It is important to note, however, that your subscription will automatically renew, which means if you don’t cancel within 30 days, your card will automatically be charged.
This isn’t necessarily a “con”, but it something to be aware of if you’re just testing out the builder.
Some Product Integration
While limited, Homestead does offer some product integration, such as ecommerce functionality and domains / email.
One thing to note — these additional integrations / functionality are either part of paid plans or require additional fees. This isn’t necessarily a con, but it is something to pay attention to… especially because you can find a lot of this functionality for less with other website builders.
Of course, no review would be complete without looking at the downsides. Every piece of software will have complaints. Let’s look at the specific cons I found with using Homestead as your website builder.
Pricing + Plans
Perhaps the biggest con with Homestead’s website builder is their pricing and plan structure.
All of their plans come with storage caps, which means you’re limited to the photos, documents, files, etc. you store on your website. Their plans also limit bandwidth across all tiers.
There are also some significant fees for add-ons and advanced features on top of the paid plans. When you compare Homestead to other all-inclusive website builders, they’re definitely on the pricier side for similar features and less storage.
Design & Branding
Trust is a huge factor when choosing a website builder (or any other website product). You want to know that whoever you’re doing business with (and giving your credit card to) is a legitimate company who is going to stand by their offer.
Trust comes in many forms — word of mouth, reviews, years of existence, etc. — but it also comes via design and branding. If a business doesn’t look particularly trustworthy or credible based on their website design, it leaves you wondering… ESPECIALLY when you’re using them to build your website design.
While we didn’t have any issues with Homestead in terms of getting started with their website builder, their website design and branding does leave something to be desired. They haven’t quite kept up with the times, and it actually made me doubt that their template designs would be worth using.
Limited Feature Set – Technical
Technical limitations are features that you don’t know that you want until you want them, and then you find out you can’t have them.
These are things like integrations with Facebook, Pinterest, Twitter, Google Ads, social sharing options, blogging, and a whole host of every intermediate to advanced marketing tools on the internet.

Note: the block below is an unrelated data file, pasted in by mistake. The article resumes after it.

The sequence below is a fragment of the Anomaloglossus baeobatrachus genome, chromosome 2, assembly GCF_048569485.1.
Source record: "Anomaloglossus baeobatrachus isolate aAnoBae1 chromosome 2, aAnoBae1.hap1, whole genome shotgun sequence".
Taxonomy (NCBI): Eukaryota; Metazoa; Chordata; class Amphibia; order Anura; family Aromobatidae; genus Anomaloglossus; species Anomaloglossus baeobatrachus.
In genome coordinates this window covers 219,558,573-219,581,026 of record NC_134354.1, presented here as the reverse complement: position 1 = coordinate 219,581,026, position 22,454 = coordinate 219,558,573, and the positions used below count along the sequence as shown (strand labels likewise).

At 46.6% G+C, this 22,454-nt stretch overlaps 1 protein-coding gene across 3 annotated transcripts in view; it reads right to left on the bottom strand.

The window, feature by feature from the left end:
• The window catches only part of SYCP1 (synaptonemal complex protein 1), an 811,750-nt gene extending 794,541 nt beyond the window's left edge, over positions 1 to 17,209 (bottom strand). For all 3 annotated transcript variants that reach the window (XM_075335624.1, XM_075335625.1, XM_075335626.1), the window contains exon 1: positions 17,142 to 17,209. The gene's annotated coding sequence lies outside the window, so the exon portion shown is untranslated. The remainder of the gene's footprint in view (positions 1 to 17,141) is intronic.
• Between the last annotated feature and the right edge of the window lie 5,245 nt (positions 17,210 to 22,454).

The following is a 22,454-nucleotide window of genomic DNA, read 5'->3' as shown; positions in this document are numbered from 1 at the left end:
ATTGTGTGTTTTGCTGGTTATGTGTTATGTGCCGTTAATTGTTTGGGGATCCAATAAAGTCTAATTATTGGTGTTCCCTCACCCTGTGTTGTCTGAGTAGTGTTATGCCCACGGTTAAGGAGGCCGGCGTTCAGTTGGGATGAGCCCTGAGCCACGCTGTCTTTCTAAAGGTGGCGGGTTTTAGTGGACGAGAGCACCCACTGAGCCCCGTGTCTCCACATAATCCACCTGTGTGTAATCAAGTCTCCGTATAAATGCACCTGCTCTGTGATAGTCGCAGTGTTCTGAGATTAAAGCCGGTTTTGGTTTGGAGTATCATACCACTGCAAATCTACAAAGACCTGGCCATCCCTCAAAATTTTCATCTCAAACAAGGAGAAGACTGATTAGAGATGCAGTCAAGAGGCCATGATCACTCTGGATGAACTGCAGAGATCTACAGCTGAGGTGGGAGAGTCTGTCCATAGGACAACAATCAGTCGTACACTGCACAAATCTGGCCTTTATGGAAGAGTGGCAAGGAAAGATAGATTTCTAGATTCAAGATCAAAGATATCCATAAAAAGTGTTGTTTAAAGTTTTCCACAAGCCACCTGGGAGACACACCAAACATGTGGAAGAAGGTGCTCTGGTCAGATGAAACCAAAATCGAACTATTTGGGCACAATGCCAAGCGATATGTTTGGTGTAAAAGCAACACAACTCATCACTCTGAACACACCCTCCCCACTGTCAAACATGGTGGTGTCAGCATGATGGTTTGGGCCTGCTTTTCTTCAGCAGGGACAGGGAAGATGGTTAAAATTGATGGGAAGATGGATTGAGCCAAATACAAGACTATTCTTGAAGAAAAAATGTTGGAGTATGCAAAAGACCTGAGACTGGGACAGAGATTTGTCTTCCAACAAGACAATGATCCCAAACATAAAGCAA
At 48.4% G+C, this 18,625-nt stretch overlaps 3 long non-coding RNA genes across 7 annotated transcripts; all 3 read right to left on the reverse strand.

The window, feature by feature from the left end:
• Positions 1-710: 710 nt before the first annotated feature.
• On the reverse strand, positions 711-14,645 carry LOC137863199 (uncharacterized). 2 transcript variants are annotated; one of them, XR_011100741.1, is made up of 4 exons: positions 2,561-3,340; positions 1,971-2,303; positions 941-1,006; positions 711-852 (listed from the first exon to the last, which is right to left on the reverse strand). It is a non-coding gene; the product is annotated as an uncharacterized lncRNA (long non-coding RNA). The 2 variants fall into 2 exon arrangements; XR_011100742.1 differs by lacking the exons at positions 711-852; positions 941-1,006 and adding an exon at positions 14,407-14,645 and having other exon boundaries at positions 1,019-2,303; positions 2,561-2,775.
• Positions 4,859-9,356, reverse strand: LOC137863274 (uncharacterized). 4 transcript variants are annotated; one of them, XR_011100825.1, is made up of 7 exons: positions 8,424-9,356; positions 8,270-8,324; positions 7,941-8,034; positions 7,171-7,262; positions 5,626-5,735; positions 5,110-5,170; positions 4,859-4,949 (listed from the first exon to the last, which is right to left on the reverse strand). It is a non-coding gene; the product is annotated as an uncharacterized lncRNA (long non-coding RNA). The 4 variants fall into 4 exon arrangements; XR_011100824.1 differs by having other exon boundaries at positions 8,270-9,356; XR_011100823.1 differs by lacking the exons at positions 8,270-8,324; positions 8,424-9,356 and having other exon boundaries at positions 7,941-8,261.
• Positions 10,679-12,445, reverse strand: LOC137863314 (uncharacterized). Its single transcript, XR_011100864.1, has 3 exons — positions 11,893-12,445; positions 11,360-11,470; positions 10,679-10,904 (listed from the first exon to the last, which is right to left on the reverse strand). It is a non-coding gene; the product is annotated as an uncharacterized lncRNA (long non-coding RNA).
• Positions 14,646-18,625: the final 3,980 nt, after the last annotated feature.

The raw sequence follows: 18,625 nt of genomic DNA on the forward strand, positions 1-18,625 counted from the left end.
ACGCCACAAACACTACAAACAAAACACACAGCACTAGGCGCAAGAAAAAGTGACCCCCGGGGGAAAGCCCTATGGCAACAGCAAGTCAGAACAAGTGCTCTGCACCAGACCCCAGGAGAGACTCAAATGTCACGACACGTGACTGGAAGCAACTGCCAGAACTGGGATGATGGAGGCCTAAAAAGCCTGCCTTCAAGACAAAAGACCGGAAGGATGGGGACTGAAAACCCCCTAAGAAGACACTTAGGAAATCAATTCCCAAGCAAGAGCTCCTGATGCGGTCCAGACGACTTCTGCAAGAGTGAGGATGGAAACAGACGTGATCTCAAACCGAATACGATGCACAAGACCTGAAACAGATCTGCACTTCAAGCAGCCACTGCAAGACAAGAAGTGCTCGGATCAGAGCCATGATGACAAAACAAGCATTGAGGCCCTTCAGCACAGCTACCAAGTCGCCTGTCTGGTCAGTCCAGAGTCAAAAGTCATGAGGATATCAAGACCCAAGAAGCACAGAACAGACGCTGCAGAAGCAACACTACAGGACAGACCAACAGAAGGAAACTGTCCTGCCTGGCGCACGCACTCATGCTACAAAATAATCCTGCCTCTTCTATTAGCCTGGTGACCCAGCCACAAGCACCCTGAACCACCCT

Now, as I mentioned above, Homestead does give some integrations, like DNS / hosting services and email for an additional payment.
They also allow you to insert code into the header of your website for things like analytics tracking, and even offer some ecommerce functionality.
However, there are a ton of technical features that Homestead doesn’t provide or that are extremely limited.
For example, let’s look at Homestead’s Advanced settings. I can edit the site meta tags and header tags, and hide the site from search engines. But aside from that, I’m pretty locked in. There’s no options for Schema, Open Graph settings, etc. – much less highly advanced options.
Even the additional add-on products / integrations are limited. There’s not much to address marketing your site, aside from adding code for Google Analytics and or adding social share functionality. Even their traffic generating / SEO service add-on sounds… less than ideal.
Ultimately, Homestead leaves much to be desired when it comes to product integrations and additional technical features that can help you better market your website.
Homestead Review Conclusion
Homestead has well-designed templates that allow for quite a bit of customization when compared to other all-inclusive website builders. They make getting a good-looking website up and running fairly easy.
Check out Homestead’s plans here.
However, like most all-inclusive website builders, there does come a point where there’s a tradeoff between convenience and control, especially when you factor in price. Homestead’s pricing leaves a lot to be desired, especially when you get into the higher priced plans and take into account the technical limitations AND the extra fees for add-ons, even with the higher priced options. If you’re looking for something that offers more control and scalability for less cost, you’re better off elsewhere.
Not sure Homestead fits your needs? Check out my quiz to find what the best website builder is for you based on your preferences.
The post Homestead Website Builder Review: Pros, Cons, and Alternatives appeared first on ShivarWeb.